Much of the same could be said of Storytelling, the band’s attempt at soundtracking the Todd Solondz film of the same name—only six minutes of which ended up in the final cut. It’s easy to categorize the album as another misfire, marked as it is by incomplete concepts and punctuated every few tracks by out-of-context dialogue from the film’s ensemble. But what producer and honorary Belle Tony Doogan managed to stitch together from those sessions is more anomaly than outright failure, the product of a frustrating back-and-forth between a director recovering from a divisive sophomore effort (1998’s Happiness) and a band in a difficult period of transition. Some of the instrumental passages are truly lovely (though it’s telling that one is titled “Fuck This Shit,”) and there’s a fascination in hearing Murdoch write for someone else’s characters. “Big John Shaft” sounds every bit the closing-credit number it was written to be—at the very least, its guitar parts laid the groundwork for the Dear Catastrophe Waitress highlight “If She Wants Me.”

When contributions to the whole weren’t enough, some members of Belle And Sebastian took to solo careers. Isobel Campbell started releasing records as The Gentle Waves in 1999, with The Green Fields Of Foreverland, and she left the band in 2002. She went on to record with Screaming Trees/Queens Of The Stone Age dude Mark Lanegan, but nothing she’s done has matched her days with B&S. (Though she’s surely glad to be away from a band fronted by her ex-boyfriend.)

Lots of record labels wanted to be in the Belle And Sebastian business in the late ’90s, which led to the release of Looper’s debut album, Up A Tree, on Sub Pop. Led by Belle’s other Stuart, Stuart David, the group took similarly twee sentiments but added electronic elements—bits of scratching here, some keyboard there. But it was David’s spoken-word bits, which had also found their way into some Belle songs, that attracted fans of his main band. David ended up leaving Belle And Sebastian after Fold Your Hands, and Looper is apparently still a going concern, though it hasn’t been in the public eye much in recent years.

Murdoch too pursued a personal vision between the release of The Life Pursuit and Write About Love, venturing into screenwriting in order to find a home for a batch of songs that didn’t suit his main gig. Or rather, they didn’t suit the voice of his main gig: The music of God Help The Girl is Belle And Sebastian by any other name, Murdoch and his bandmates playing backing musicians in a Northern Soul opera set among the young, hip, and mentally anguished in swinging Glasgow. Led by the dusky voice of one-time B&S record-sleeve star Catherine Ireton, God Help The Girl (the album) marked the continued refinement of the band’s sound; God Help The Girl (the movie) was directed by Murdoch in 2012 and is currently set for a 2013 release.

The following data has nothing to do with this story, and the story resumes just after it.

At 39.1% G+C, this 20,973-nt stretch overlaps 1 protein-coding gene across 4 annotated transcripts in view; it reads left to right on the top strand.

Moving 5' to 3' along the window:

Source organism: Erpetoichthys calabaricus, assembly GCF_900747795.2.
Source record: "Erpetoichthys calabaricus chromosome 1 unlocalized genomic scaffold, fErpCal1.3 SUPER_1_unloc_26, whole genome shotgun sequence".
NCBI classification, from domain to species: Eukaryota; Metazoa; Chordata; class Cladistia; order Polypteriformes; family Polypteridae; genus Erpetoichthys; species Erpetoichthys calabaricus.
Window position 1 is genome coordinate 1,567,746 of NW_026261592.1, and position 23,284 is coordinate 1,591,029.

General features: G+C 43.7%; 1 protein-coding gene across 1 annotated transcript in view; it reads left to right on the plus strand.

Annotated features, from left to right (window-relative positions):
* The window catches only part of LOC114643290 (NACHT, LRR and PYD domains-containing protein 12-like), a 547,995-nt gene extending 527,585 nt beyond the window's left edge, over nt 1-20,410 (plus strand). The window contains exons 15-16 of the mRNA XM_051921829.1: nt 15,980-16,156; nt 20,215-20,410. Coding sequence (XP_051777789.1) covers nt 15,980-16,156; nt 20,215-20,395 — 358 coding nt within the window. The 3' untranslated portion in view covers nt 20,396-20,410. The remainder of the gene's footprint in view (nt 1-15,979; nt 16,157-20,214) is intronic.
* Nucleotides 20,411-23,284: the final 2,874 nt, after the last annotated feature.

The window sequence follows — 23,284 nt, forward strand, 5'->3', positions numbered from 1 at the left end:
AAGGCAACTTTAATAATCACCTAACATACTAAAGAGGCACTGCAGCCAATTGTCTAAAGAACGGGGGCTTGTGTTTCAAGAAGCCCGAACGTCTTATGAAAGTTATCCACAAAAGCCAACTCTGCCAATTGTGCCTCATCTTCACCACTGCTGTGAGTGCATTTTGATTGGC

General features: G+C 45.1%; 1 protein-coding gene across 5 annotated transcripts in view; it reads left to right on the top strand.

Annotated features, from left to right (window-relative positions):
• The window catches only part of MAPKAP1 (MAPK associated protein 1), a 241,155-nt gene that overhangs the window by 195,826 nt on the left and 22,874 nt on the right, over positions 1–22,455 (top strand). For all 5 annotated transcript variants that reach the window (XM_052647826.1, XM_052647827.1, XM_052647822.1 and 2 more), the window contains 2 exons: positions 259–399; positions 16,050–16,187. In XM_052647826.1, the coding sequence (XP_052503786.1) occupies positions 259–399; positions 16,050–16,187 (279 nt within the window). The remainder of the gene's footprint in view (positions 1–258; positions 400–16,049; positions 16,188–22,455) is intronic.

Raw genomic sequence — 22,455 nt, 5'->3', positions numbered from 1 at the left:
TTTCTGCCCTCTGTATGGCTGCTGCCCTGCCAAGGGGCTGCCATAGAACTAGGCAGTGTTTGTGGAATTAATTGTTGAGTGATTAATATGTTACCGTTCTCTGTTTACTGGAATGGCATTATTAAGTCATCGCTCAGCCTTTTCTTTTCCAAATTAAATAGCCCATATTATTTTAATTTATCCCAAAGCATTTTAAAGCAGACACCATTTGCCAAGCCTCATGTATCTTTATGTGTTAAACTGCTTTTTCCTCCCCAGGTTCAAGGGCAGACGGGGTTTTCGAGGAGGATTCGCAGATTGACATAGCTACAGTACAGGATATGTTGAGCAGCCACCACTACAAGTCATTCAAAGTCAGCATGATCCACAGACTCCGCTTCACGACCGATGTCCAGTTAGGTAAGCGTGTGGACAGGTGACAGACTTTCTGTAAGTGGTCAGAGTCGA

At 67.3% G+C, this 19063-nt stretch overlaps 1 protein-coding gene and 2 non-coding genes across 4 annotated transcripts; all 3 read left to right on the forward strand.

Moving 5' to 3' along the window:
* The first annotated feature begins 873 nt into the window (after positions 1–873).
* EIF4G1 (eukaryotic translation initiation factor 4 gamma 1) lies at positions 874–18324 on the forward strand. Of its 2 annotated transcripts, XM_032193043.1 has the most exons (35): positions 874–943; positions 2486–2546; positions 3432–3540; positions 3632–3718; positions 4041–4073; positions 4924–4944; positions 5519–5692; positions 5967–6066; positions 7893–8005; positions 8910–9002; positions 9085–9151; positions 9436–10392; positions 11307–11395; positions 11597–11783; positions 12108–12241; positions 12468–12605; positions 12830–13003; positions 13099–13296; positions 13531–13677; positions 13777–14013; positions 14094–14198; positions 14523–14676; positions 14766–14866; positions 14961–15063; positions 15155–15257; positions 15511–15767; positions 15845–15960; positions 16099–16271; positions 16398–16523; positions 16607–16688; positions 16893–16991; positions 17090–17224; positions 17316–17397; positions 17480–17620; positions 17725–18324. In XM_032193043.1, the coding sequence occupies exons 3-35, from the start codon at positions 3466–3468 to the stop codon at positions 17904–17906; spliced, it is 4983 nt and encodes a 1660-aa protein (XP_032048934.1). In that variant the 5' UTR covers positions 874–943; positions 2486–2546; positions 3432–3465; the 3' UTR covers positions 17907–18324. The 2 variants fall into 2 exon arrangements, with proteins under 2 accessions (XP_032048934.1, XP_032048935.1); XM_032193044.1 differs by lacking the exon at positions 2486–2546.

The Essentials

1. Tigermilk
The first Belle And Sebastian album sounds like an incredible songwriter just finding himself artistically—Stuart Murdoch’s shyness and vulnerability combine with his clever confidence for a beautiful set of songs from an undeniably singular voice. It’s clear he surprises himself, which is rare and beautiful.

2. If You’re Feeling Sinister
Effortlessly tuneful, lyrically affecting, and occasionally quite funny, Belle And Sebastian’s second full-length release is the kind of record other bands struggle for entire careers to make. That’s made all the more impressive by the fact that it was recorded by a group of musicians who were still learning to be a legitimate band—a learning curve that led to some creative dead ends, none of which are heard here.

3. Dear Catastrophe Waitress
This record isn’t technically a return to form because it doesn’t sound like any form of Belle And Sebastian that previously existed: It begins with an openly strutting shuffle and ends on a post-punk-inspired tangle of honest-to-goodness guitar heroics. Yet for all its eclecticism, the band’s comeback from its post-Fold Your Hands Child, You Walk Like A Peasant malaise is defined by the voice of Stuart Murdoch—a little older, a little more refined, and a whole lot better at determining the proper time to pass the wheel to one of his bandmates.

4. Push Barman To Open Old Wounds
During its late-’90s heyday, in those heady days when the band was still mysterious, Belle And Sebastian released a string of EPs whose songs are as strong (and sometimes stronger) than the ones on Tigermilk and If You’re Feeling Sinister. This 2005 comp collects the tracks from those releases, plus a couple from after the turn of the century that weren’t quite as great. But disc one of Push Barman is every bit as good as the band’s first two albums. “Dog On Wheels,” “String Bean Jean,” and “A Century Of Fakers” are canonical.